17 C
Cairo, EG
Monday, December 10, 2018
      Prof. Abdel-monem Sayed
    Head of Crustal Movements lab.

Crustal Movements lab.

Crustal Movements lab. aims to achieve the following:

– Establishment of the Geodetic Network to monitor recent crustal movements of seismo-active  and  vital areas in Egypt.

– Determination of the movements of the earth’s crust by means of Terrestrial Geodetic and Space techniques of the Egyptian territory in huge areas and engineering constructions such as dams, bridges, factories, roads, railways, towers, tunnels, nuclear power plants and pipelines, which are an important part of the national economy.

– Conducting Geodetic observations to study crustal deformations in different Geodetic networks around active faults in the area northwest of Lake Nasser and the Aswan High Dam.

– The recording of Geodetic data from the Egyptian permanent GPS network (EPGN), which consists of 24 stations. This network is used to study the crustal movement rates in the whole territory  of Egypt

–  Conducting three-dimensional laser surveying or scanning for tunnels, archaeological areas and important buildings in Egypt using mobile and terrestrial  laser scanning.

– Carrying out scientific consultation and Research work in the field of crust movements.

Members of Crustal Movements Laboratory

NameTitleInternal PhoneCell PhoneE-Mail
Kamal Mohamed SakrProf. Head of department1395+201006712572

+201274344663
sakr_kamal@yahoo.com

sakr_kamal@nriag.sci.eg
Abdel-monem Sayed MohamedProf. Head of laboratory1354+201147200199

+201003328781
abdel_monem@yahoo.com

abdelmoem@nriag.sci.eg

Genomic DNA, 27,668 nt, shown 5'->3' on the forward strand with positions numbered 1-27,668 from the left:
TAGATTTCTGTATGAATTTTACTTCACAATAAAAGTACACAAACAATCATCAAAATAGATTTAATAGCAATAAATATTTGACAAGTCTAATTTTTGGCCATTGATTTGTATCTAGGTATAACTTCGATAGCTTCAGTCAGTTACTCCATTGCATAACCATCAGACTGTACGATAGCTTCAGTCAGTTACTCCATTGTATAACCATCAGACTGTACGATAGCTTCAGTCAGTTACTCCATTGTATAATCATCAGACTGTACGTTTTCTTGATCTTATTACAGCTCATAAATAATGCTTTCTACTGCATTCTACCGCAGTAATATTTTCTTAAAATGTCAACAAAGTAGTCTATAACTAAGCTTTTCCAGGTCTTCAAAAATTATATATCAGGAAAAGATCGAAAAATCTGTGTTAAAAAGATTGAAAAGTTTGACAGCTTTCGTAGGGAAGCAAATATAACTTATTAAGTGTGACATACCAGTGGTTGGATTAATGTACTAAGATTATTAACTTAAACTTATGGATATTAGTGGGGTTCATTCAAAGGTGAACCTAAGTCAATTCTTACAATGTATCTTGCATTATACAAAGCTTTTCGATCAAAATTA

Salah Mohamed MahmoudProf. Dr.1355+201006548875salahm55@yahoo.com

salahm@nriag.sci.eg
Hassan Ahmed KhalilProf. Dr.1289+201017548771khalil_hassanahmed@tahoo.com
Ashraf El-kutb MousaProf. Dr. Eng.1347+201061087313ashrafmousa07@gmail.com
Ali mohamed Mohamed RadwanAssociated Professor1294+201002435750amradwaneg@yahoo.com
Nadia Mohamed Hassan Abou AlyAssociated Professor1293+201122619638dr.nadia_aboaly_2010@yahoo.com
Mohamed Abdel-Fadeel mansour RashwanResearcher1294+201205762295m2000_rashwan@yahoo.com
Mohamed Saleh Ahmed Mohamed Researcher+201013775482 mohamed_sama26@yahoo.com
Mahmoud Gomaa Ibrahim HassanResearcher+201095100039mahgebaly1981@yahoo.com
Mohamed Ali DarragResearcher Assistant1374+201149328553mohamed10_1986@yahoo.com
Esraa Emam Abdel-SalamResearcher Assistant1293+201061524235esraa_emam99@yahoo.com
Ahmed Saad ZakiResearcher Assistant1374+201010871799geo.ahmed_saad@yahoo.com
Abd Elhamid MohamedAssistant Researcher 1374+201012914440mido_20103720@yahoo.com
Al Shima YousreAssistant Researcher 1293alshimaayousre@gmail.com
Doaa NabilAssistant Researcher 1293doaasenousy@yahoo.com
Mahmoud EtmanAssistant Researcher 1374+201004037813mahmoudetman205@gmail.com

 Laser scanner surveying

Laser scanning (LS) is a surveying technique used for mapping topography, vegetation, urban areas, ice, infrastructure, and other targets of interest. Where the precise position and orientation of the sensor is known, and therefore the position (x, y, z) of the reflecting objects can be determined. There is an increasing interest in Terrestrial Laser Scanning (TLS), where the laser scanner is mounted on a tripod or even on a moving platform, i.e. Mobile Laser Scanning (MLS). LS is sometimes referred to as LIDAR because of its central role. The basic principle of LS is to use a laser to illuminate an object and a photodiode to register the backscatter radiation and to measure the range. The output of the laser scanner is then a georeferenced point cloud of LIDAR measurements, including the intensity and possibly waveform information of the returned light.

Recently, in NRIAG two type of LS were applied, those are MLS and TLS. It were applied in documentation of some archaeological and vial areas such as Ahmed Hamdy Tunnel, Saqqara step pyramid and El Lahun pyramid.    .

Geodetic networks in Egypt

In 2006, NRIAG started the establishment of the EPGN. Basically, the site selection was aimed to cover geographically all the Egyptian territory but also considering the tectonic setting of Egypt. NRIAG started with 6 permanent stations and nowadays the number has reached to 25 stations.

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